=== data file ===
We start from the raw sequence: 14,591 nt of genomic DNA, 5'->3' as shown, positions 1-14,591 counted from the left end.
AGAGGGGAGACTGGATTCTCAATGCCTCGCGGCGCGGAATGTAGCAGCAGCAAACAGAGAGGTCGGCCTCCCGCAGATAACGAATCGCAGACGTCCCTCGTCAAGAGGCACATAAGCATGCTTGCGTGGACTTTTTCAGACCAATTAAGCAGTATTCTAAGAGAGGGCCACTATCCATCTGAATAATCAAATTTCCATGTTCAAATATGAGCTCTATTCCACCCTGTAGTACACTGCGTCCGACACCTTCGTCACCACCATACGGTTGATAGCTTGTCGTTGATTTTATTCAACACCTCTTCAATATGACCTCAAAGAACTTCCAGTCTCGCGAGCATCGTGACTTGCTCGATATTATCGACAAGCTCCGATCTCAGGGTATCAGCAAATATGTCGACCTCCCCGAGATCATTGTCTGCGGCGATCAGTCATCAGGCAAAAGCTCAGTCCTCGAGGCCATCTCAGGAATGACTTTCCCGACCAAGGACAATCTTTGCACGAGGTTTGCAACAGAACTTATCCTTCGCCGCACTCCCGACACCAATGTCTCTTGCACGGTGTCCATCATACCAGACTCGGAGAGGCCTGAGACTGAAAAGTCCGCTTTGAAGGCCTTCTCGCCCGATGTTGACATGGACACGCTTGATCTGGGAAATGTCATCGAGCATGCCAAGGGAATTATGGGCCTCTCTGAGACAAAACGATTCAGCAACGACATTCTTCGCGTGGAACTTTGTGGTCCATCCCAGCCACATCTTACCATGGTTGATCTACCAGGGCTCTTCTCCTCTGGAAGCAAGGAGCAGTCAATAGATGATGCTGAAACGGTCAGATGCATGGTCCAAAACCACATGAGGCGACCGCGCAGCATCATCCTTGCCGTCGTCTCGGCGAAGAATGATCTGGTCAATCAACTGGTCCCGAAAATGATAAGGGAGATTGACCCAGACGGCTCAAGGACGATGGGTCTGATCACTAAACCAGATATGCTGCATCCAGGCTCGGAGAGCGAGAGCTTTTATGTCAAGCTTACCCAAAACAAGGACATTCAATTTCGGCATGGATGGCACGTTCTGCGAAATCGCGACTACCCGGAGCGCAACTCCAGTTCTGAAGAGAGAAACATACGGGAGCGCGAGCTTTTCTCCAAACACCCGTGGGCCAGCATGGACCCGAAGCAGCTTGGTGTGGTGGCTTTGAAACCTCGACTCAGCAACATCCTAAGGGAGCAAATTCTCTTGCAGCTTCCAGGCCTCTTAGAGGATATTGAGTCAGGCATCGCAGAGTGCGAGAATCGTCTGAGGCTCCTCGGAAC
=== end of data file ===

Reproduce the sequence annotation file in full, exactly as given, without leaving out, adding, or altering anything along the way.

We start from the raw sequence: 14,591 nt of genomic DNA, 5'->3' as shown, positions 1-14,591 counted from the left end.
AGAGGGGAGACTGGATTCTCAATGCCTCGCGGCGCGGAATGTAGCAGCAGCAAACAGAGAGGTCGGCCTCCCGCAGATAACGAATCGCAGACGTCCCTCGTCAAGAGGCACATAAGCATGCTTGCGTGGACTTTTTCAGACCAATTAAGCAGTATTCTAAGAGAGGGCCACTATCCATCTGAATAATCAAATTTCCATGTTCAAATATGAGCTCTATTCCACCCTGTAGTACACTGCGTCCGACACCTTCGTCACCACCATACGGTTGATAGCTTGTCGTTGATTTTATTCAACACCTCTTCAATATGACCTCAAAGAACTTCCAGTCTCGCGAGCATCGTGACTTGCTCGATATTATCGACAAGCTCCGATCTCAGGGTATCAGCAAATATGTCGACCTCCCCGAGATCATTGTCTGCGGCGATCAGTCATCAGGCAAAAGCTCAGTCCTCGAGGCCATCTCAGGAATGACTTTCCCGACCAAGGACAATCTTTGCACGAGGTTTGCAACAGAACTTATCCTTCGCCGCACTCCCGACACCAATGTCTCTTGCACGGTGTCCATCATACCAGACTCGGAGAGGCCTGAGACTGAAAAGTCCGCTTTGAAGGCCTTCTCGCCCGATGTTGACATGGACACGCTTGATCTGGGAAATGTCATCGAGCATGCCAAGGGAATTATGGGCCTCTCTGAGACAAAACGATTCAGCAACGACATTCTTCGCGTGGAACTTTGTGGTCCATCCCAGCCACATCTTACCATGGTTGATCTACCAGGGCTCTTCTCCTCTGGAAGCAAGGAGCAGTCAATAGATGATGCTGAAACGGTCAGATGCATGGTCCAAAACCACATGAGGCGACCGCGCAGCATCATCCTTGCCGTCGTCTCGGCGAAGAATGATCTGGTCAATCAACTGGTCCCGAAAATGATAAGGGAGATTGACCCAGACGGCTCAAGGACGATGGGTCTGATCACTAAACCAGATATGCTGCATCCAGGCTCGGAGAGCGAGAGCTTTTATGTCAAGCTTACCCAAAACAAGGACATTCAATTTCGGCATGGATGGCACGTTCTGCGAAATCGCGACTACCCGGAGCGCAACTCCAGTTCTGAAGAGAGAAACATACGGGAGCGCGAGCTTTTCTCCAAACACCCGTGGGCCAGCATGGACCCGAAGCAGCTTGGTGTGGTGGCTTTGAAACCTCGACTCAGCAACATCCTAAGGGAGCAAATTCTCTTGCAGCTTCCAGGCCTCTTAGAGGATATTGAGTCAGGCATCGCAGAGTGCGAGAATCGTCTGAGGCTCCTCGGAAC